Tuesday, March 06, 2007

Apparently there’s been something of a media storm in the USA around a female American Idol contestant who’s appeared in some racy magazines. This caused great amusement on one of our TV gossip shows yesterday, where the view was that, here, it’s effectively obligatory for such young women to get their kit off if they’ve got anything worth flaunting. Like our local heroine, Ana María Ríos, for example. Relatedly, I asked a group of English teachers last night how they felt about Miss Cantabria losing the Miss Spain crown because she was a mother. All 5 women felt this was wrong, of course, but what really interested me was they had to be goaded by the sole male teacher into agreeing – eventually – that beauty shows were demeaning to women. And there was genuine astonishment these had been effectively banned in the UK for possibly 20 years. But they did stress things were equal here as there was a contest for Mister Spain as well as for Miss Spain. I feel this is a valid point and that things should be left as they are. Though I wouldn’t say this to either of my daughters, of course. Thank God they never read my blog. Serpent’s teeth.

Surveying the mindless slaughter taking place in Iraq and elsewhere, it would be easy to be smug about the civilised values of the developed world. So it’s worth recalling that as recently as 1782 a 14-year-old girl was hanged in Britain for being found in the company of gypsies. Fortunately, things have changed so much since then it’s now considered offensive even to use the word ‘gypsy’ - ‘traveller’ being the officially sanctioned alternative. Some may feel this is too much progress, though a price worth paying.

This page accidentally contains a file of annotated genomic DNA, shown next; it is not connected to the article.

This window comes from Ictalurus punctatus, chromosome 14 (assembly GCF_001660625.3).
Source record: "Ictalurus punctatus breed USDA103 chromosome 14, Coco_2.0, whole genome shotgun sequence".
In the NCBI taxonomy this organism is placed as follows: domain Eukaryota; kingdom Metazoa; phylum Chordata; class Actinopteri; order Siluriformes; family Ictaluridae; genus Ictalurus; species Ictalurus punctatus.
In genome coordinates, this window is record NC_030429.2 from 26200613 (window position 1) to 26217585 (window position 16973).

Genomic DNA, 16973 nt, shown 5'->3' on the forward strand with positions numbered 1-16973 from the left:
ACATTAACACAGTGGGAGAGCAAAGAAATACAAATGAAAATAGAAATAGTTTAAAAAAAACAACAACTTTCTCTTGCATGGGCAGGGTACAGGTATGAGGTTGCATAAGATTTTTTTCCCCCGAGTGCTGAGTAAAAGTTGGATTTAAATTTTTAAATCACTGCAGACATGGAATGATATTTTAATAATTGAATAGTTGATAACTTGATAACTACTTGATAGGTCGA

If you’re a regular reader, you won’t be surprised to hear I wasn’t surprised to learn Spain’s most profitable companies last year were the Banco Santander and Telefonica. All the more intriguing, then, that the latter can’t afford to invest in phone lines in rural areas here. Or in providing a decent broadband service where there are lines. That said, my daughter in Madrid says Telefonica have provided excellent service to her to date. So perhaps things are on the mend. Driven, no doubt, by my relentless and fearless criticism.

A bit more Spanglish: In Spain, a super model in una top. But a really great super model is una megatop.

Galicia Facts and Perspectives

February was decidedly not a good month for deaths on the roads here. In fact, at 21, the total was almost double that of last year. Equally depressing statistics are reported for crimes of violence against women. Let’s hope March brings better news, as well as less rain.

Ahead of the local elections in May, I’ve received the first political pamphlet I’ve seen in 6 years. This has depressed me in confirming the huge increase in utility bills here over the last decade but it’s also delighted me with its no-punch-pulling approach to the incumbent administration. Here’s a few headlines to give you the flavour:-
“Corruption is camped in Poio Council”
“The lies of Poio’s mayor”, and
“The PP says Murillo is a liar and demands the sacking of Sobral”.

I can’t wait for more of this stuff from the other 2 parties. Even if they chose to write in Gallego.

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